Monday, January 30, 2006

TxDOT wants red-light cameras on state roads

Two Texas cities launch red-light cameras

Jan. 30, 2006

Associated Press

PLANO, Texas - Police in Plano and Richardson have a new tool to discourage drivers from rushing through red lights.

The two cities north of Dallas planned to activate newly installed red-light cameras on Monday. They're among several cities to employ the cameras as a tool to decrease red light running and side-impact accidents.

The cameras take photos of the license plates of offending vehicles, which enables police to send citations to the vehicles' registered owners.

Opponents of the cameras argue the cameras increase rear-end collisions, serve as a "cash-cow" for cities and encroach on motorists' privacy rights. During last spring's legislative session, lawmakers unsuccessfully tried to pass a bill that would have banned the use of such cameras.

Plano and Richardson have identified the intersections where the cameras are placed, but Plano Lt. Jeff Wise said he hopes drivers will be more careful in all locations because they'll be unsure of the cameras' exact locations.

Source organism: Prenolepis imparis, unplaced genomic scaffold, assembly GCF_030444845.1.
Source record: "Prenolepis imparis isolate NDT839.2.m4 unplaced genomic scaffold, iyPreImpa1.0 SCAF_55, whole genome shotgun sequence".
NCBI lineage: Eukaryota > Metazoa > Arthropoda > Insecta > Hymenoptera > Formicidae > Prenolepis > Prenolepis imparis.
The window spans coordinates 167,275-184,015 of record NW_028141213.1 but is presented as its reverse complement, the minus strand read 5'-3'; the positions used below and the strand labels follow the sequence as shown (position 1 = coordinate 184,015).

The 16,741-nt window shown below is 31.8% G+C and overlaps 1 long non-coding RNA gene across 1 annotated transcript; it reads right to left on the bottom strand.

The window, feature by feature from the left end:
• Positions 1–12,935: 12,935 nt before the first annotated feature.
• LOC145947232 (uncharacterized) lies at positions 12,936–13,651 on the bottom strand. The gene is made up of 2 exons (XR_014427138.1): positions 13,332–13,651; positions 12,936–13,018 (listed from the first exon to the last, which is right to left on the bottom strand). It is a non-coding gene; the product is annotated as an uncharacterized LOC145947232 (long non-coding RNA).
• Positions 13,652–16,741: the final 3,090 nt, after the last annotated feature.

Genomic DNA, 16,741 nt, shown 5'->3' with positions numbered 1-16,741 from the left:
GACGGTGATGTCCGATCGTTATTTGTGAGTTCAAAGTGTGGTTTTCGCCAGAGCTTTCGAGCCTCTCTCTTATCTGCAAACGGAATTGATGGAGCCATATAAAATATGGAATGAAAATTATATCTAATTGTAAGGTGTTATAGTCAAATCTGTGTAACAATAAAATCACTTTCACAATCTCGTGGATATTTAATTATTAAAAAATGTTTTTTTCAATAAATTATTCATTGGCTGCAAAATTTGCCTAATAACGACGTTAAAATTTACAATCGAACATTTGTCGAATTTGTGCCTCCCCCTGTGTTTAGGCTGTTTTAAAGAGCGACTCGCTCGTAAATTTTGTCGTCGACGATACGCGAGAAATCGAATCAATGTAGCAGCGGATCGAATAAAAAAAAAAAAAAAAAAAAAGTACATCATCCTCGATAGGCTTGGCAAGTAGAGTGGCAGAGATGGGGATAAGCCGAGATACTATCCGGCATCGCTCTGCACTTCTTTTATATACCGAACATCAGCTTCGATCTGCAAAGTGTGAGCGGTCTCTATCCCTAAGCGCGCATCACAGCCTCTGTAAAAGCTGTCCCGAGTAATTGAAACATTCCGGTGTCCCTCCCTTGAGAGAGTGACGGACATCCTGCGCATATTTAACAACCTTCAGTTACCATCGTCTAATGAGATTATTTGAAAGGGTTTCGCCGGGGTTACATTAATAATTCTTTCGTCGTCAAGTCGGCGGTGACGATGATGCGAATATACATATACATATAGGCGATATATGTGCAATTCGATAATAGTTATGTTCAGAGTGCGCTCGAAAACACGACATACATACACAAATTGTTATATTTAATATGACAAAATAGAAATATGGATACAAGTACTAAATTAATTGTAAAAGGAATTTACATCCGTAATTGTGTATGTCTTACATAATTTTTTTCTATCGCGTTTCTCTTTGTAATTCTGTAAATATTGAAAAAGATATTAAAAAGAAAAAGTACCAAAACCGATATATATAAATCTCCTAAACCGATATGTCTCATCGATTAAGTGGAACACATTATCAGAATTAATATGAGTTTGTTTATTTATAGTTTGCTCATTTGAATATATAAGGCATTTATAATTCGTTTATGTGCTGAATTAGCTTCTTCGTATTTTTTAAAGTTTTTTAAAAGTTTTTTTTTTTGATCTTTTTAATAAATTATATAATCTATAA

Both cities have a one-month warning period before they start charging $75 civil fines for red-light infractions.

Plano City Council member Sally Magnuson said most residents she's heard from support the cameras. She said privacy concerns aren't an issue for people who follow traffic laws.

"If you don't run the red light, nobody will take any pictures," she said.

Frisco plans to unveil the cameras in late February, and the Dallas City Council approved the cameras earlier this month, with plans to have them in place by August.

In Garland, which has had the cameras for more than two years, police say red-light violations have dropped by 21 percent.

The Texas Department of Transportation in December asked Attorney General Greg Abbott to decide whether the agency can install red-light cameras on traffic signals along state roads.

The state controls many traffic signals along freeway frontage roads, U.S. and state highways and farm-to-market roads. The department also wants to know how to respond to requests from cities that want to place cameras on state roads within their borders.

© 2006 The Associated Press: